But that just sounded silly, like what if Ron was secretly an evil wizard and Voldemort had good intentions?

Something rolled into view. Something big. Something actually evil. Suddenly it made sense that these guys they wanted to kill were all brown. They looked different and talked different and worshipped different. These guys were always the “bad guys.” Even in Narnia they were bad guys. Why were the brown guys always bad? Why do “bad guys” wear turbans?

Obi-Wan was tall and White. Dumbledore was tall and White. Luke was tall and White. Harry was gangly and White. Gandalf was tall and White. Merlin was tall and White. Was that why I looked like a wizard — because all the wizards looked like me? That’s like finding out Darth Vader is your father. That’s like finding out that we didn’t just end slavery, we were the ones who had slaves. Were we the baddies?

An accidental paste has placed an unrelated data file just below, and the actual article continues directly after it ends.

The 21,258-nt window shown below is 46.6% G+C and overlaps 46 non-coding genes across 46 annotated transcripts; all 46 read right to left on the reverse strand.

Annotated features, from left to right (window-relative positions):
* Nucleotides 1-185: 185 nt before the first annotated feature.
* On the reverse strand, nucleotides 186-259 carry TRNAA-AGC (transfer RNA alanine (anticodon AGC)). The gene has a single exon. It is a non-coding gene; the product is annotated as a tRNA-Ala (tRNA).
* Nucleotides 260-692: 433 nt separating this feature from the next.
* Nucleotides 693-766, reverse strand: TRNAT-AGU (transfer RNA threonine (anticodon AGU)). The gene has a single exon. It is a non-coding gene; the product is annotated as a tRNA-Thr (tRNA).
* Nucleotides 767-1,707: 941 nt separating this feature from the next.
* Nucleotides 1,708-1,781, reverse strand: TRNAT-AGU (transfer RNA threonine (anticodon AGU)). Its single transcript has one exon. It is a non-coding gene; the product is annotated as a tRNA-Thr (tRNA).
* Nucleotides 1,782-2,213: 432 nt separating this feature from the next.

What Lincoln did was great. He acted with a real passion for freedom, even for people he didn’t like that much (he had as low a view of Black people as anyone back then, but even his willingness to free them was radical.) If you ever really admire a political figure (which might be a bad move) he’s a pretty good choice.

But we didn’t keep going. We passed Jim Crow laws. We disenfranchised Black people. We excluded people of color from the “good” parts of town and the “good” schools. We didn’t overcome racism or wage slavery.

The guys who fought on the Union side, they weren’t sure what they were fighting for, but when it was done we all agreed: No one gets to own anyone anymore. If people are still treating each other as less than human now (and they are) then I want to live my whole life like I’m shoulder-to-shoulder with those guys on the battlefield. But I’m lucky and I don’t have to fight. I’m even luckier, because years of hindsight have helped clarify the moral landscape. They won the war — and we still haven’t won the peace. We’ve got to learn what it means to love people, to desire their freedom and their highest good, and we’ve got to do more than just feel it. We have to live it.